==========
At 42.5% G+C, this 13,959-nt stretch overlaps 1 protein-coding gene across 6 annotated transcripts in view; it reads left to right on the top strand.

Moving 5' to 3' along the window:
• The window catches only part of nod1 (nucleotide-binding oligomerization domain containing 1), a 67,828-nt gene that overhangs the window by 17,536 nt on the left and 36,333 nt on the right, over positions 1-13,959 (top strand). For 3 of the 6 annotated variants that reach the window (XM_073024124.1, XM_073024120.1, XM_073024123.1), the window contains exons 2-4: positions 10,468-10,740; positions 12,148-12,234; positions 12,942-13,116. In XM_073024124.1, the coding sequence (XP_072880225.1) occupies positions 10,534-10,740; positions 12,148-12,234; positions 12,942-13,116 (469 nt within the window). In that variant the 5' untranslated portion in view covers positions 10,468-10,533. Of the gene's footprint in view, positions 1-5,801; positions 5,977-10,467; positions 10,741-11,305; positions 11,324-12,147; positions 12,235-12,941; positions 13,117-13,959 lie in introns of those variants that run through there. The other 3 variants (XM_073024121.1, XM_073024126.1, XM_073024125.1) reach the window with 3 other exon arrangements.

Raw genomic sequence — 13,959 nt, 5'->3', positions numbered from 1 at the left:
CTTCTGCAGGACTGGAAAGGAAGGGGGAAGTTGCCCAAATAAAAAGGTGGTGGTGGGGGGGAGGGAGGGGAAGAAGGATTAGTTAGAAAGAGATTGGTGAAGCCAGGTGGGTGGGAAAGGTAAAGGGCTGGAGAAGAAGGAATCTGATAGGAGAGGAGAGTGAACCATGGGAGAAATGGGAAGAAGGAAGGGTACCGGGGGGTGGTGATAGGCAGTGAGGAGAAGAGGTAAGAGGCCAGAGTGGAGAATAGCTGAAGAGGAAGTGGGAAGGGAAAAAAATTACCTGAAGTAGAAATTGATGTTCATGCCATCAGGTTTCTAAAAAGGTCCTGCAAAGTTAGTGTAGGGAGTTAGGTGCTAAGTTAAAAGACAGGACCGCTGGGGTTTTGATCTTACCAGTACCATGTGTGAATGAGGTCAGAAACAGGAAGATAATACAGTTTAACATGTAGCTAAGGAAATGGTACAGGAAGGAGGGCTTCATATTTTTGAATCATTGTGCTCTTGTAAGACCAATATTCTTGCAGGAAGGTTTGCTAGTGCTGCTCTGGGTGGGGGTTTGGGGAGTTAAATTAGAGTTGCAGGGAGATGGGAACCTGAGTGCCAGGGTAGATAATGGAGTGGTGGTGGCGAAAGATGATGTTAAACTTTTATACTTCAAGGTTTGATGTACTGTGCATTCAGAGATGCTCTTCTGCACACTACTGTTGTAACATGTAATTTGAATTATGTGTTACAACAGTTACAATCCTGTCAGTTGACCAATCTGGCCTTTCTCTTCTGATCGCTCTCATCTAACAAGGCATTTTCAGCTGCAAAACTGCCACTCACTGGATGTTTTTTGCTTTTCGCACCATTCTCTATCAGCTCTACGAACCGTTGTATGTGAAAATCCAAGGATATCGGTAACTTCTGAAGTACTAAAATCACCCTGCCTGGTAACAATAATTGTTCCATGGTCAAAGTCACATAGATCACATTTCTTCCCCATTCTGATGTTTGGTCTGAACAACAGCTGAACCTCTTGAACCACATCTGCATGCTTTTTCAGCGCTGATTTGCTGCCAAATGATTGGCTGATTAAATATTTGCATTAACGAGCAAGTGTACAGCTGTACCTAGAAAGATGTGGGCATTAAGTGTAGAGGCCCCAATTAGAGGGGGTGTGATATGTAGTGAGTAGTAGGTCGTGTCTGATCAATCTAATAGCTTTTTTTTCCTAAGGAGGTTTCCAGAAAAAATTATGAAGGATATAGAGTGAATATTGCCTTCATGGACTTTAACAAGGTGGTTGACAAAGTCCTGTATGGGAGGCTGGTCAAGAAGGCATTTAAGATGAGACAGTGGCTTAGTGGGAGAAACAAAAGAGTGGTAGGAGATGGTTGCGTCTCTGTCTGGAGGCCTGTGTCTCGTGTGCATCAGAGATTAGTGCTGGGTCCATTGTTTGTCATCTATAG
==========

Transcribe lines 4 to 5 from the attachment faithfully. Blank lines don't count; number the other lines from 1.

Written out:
Raw genomic sequence — 13,959 nt, 5'->3', positions numbered from 1 at the left:
CTTCTGCAGGACTGGAAAGGAAGGGGGAAGTTGCCCAAATAAAAAGGTGGTGGTGGGGGGGAGGGAGGGGAAGAAGGATTAGTTAGAAAGAGATTGGTGAAGCCAGGTGGGTGGGAAAGGTAAAGGGCTGGAGAAGAAGGAATCTGATAGGAGAGGAGAGTGAACCATGGGAGAAATGGGAAGAAGGAAGGGTACCGGGGGGTGGTGATAGGCAGTGAGGAGAAGAGGTAAGAGGCCAGAGTGGAGAATAGCTGAAGAGGAAGTGGGAAGGGAAAAAAATTACCTGAAGTAGAAATTGATGTTCATGCCATCAGGTTTCTAAAAAGGTCCTGCAAAGTTAGTGTAGGGAGTTAGGTGCTAAGTTAAAAGACAGGACCGCTGGGGTTTTGATCTTACCAGTACCATGTGTGAATGAGGTCAGAAACAGGAAGATAATACAGTTTAACATGTAGCTAAGGAAATGGTACAGGAAGGAGGGCTTCATATTTTTGAATCATTGTGCTCTTGTAAGACCAATATTCTTGCAGGAAGGTTTGCTAGTGCTGCTCTGGGTGGGGGTTTGGGGAGTTAAATTAGAGTTGCAGGGAGATGGGAACCTGAGTGCCAGGGTAGATAATGGAGTGGTGGTGGCGAAAGATGATGTTAAACTTTTATACTTCAAGGTTTGATGTACTGTGCATTCAGAGATGCTCTTCTGCACACTACTGTTGTAACATGTAATTTGAATTATGTGTTACAACAGTTACAATCCTGTCAGTTGACCAATCTGGCCTTTCTCTTCTGATCGCTCTCATCTAACAAGGCATTTTCAGCTGCAAAACTGCCACTCACTGGATGTTTTTTGCTTTTCGCACCATTCTCTATCAGCTCTACGAACCGTTGTATGTGAAAATCCAAGGATATCGGTAACTTCTGAAGTACTAAAATCACCCTGCCTGGTAACAATAATTGTTCCATGGTCAAAGTCACATAGATCACATTTCTTCCCCATTCTGATGTTTGGTCTGAACAACAGCTGAACCTCTTGAACCACATCTGCATGCTTTTTCAGCGCTGATTTGCTGCCAAATGATTGGCTGATTAAATATTTGCATTAACGAGCAAGTGTACAGCTGTACCTAGAAAGATGTGGGCATTAAGTGTAGAGGCCCCAATTAGAGGGGGTGTGATATGTAGTGAGTAGTAGGTCGTGTCTGATCAATCTAATAGCTTTTTTTTCCTAAGGAGGTTTCCAGAAAAAATTATGAAGGATATAGAGTGAATATTGCCTTCATGGACTTTAACAAGGTGGTTGACAAAGTCCTGTATGGGAGGCTGGTCAAGAAGGCATTTAAGATGAGACAGTGGCTTAGTGGGAGAAACAAAAGAGTGGTAGGAGATGGTTGCGTCTCTGTCTGGAGGCCTGTGTCTCGTGTGCATCAGAGATTAGTGCTGGGTCCATTGTTTGTCATCTATAG